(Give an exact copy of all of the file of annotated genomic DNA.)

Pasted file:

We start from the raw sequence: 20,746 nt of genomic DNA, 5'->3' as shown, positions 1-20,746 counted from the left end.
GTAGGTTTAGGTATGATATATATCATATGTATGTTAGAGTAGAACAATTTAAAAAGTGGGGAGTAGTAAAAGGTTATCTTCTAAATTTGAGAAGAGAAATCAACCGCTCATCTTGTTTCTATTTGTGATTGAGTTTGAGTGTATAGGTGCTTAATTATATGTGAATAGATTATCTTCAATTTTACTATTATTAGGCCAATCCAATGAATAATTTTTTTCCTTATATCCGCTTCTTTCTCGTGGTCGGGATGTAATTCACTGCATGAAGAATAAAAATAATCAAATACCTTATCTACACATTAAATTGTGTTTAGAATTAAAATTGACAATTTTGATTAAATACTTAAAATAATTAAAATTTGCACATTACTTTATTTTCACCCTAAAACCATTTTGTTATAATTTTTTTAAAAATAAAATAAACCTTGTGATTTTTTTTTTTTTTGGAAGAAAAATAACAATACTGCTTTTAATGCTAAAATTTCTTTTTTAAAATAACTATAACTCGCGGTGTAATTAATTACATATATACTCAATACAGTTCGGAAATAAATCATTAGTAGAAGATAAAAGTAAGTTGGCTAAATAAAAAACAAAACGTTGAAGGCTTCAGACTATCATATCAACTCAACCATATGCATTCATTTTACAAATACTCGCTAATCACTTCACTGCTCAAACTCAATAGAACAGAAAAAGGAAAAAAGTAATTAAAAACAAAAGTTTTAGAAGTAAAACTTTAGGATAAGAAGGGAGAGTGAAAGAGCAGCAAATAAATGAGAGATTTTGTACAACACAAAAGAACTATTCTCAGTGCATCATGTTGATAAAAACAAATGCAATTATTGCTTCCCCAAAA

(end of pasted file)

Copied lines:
We start from the raw sequence: 20,746 nt of genomic DNA, 5'->3' as shown, positions 1-20,746 counted from the left end.
GTAGGTTTAGGTATGATATATATCATATGTATGTTAGAGTAGAACAATTTAAAAAGTGGGGAGTAGTAAAAGGTTATCTTCTAAATTTGAGAAGAGAAATCAACCGCTCATCTTGTTTCTATTTGTGATTGAGTTTGAGTGTATAGGTGCTTAATTATATGTGAATAGATTATCTTCAATTTTACTATTATTAGGCCAATCCAATGAATAATTTTTTTCCTTATATCCGCTTCTTTCTCGTGGTCGGGATGTAATTCACTGCATGAAGAATAAAAATAATCAAATACCTTATCTACACATTAAATTGTGTTTAGAATTAAAATTGACAATTTTGATTAAATACTTAAAATAATTAAAATTTGCACATTACTTTATTTTCACCCTAAAACCATTTTGTTATAATTTTTTTAAAAATAAAATAAACCTTGTGATTTTTTTTTTTTTTGGAAGAAAAATAACAATACTGCTTTTAATGCTAAAATTTCTTTTTTAAAATAACTATAACTCGCGGTGTAATTAATTACATATATACTCAATACAGTTCGGAAATAAATCATTAGTAGAAGATAAAAGTAAGTTGGCTAAATAAAAAACAAAACGTTGAAGGCTTCAGACTATCATATCAACTCAACCATATGCATTCATTTTACAAATACTCGCTAATCACTTCACTGCTCAAACTCAATAGAACAGAAAAAGGAAAAAAGTAATTAAAAACAAAAGTTTTAGAAGTAAAACTTTAGGATAAGAAGGGAGAGTGAAAGAGCAGCAAATAAATGAGAGATTTTGTACAACACAAAAGAACTATTCTCAGTGCATCATGTTGATAAAAACAAATGCAATTATTGCTTCCCCAAAA